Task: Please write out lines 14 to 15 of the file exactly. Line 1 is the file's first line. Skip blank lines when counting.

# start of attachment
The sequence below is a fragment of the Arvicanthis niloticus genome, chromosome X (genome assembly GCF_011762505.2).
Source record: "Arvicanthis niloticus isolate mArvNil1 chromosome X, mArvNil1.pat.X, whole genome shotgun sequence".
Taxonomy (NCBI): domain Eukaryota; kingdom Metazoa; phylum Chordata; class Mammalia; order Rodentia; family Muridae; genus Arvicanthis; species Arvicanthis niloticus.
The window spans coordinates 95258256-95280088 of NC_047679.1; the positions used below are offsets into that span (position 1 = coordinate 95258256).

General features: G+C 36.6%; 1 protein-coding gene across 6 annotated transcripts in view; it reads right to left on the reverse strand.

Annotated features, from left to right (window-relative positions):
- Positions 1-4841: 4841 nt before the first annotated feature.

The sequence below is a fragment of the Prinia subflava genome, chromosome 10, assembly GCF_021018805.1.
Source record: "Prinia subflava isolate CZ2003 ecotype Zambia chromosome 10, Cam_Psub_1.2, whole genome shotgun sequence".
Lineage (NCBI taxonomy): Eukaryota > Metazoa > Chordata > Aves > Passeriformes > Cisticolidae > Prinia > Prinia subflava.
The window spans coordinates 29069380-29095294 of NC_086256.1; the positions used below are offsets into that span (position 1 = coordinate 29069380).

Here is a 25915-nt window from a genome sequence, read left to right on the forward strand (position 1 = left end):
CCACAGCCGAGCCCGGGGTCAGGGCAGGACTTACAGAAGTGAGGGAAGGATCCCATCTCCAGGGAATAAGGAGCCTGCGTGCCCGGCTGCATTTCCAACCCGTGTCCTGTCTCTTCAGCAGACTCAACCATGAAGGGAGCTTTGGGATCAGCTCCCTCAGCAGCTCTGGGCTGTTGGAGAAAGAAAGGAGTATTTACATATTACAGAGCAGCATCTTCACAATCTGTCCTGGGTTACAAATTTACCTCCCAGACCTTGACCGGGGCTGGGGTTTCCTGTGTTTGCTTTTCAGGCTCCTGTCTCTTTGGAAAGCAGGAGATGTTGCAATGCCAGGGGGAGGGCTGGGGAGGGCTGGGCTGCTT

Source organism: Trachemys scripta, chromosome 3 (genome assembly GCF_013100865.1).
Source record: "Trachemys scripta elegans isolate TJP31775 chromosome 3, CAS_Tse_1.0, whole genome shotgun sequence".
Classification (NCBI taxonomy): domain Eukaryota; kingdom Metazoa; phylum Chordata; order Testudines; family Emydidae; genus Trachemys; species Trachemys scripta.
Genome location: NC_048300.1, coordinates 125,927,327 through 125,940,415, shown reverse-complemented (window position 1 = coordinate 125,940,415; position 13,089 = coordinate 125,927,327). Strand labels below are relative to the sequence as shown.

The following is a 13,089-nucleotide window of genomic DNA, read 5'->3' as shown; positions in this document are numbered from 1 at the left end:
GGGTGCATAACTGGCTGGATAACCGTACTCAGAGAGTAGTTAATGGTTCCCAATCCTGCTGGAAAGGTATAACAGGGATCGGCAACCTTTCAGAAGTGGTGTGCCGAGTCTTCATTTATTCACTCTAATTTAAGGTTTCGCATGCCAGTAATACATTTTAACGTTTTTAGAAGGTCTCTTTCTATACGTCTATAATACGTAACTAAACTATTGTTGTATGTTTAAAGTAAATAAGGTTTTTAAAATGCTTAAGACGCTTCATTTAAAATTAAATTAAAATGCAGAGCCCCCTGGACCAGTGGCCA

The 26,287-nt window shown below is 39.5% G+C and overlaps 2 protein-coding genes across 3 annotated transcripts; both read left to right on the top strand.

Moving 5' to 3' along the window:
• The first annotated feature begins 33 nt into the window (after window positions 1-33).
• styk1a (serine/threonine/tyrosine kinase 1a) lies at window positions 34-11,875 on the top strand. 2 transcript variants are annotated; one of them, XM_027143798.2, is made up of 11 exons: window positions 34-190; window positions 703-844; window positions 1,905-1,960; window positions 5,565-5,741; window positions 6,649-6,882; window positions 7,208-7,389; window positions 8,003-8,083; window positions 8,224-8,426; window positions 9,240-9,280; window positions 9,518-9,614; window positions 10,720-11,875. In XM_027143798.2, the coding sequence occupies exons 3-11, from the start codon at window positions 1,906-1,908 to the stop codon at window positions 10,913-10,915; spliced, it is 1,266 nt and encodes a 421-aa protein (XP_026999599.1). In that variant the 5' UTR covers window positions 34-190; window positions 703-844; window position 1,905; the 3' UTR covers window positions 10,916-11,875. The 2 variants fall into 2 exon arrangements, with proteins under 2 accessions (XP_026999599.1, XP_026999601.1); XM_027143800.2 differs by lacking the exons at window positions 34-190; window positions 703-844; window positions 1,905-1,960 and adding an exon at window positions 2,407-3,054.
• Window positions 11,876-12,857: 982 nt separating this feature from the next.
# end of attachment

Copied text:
Source organism: Trachemys scripta, chromosome 3 (genome assembly GCF_013100865.1).
Source record: "Trachemys scripta elegans isolate TJP31775 chromosome 3, CAS_Tse_1.0, whole genome shotgun sequence".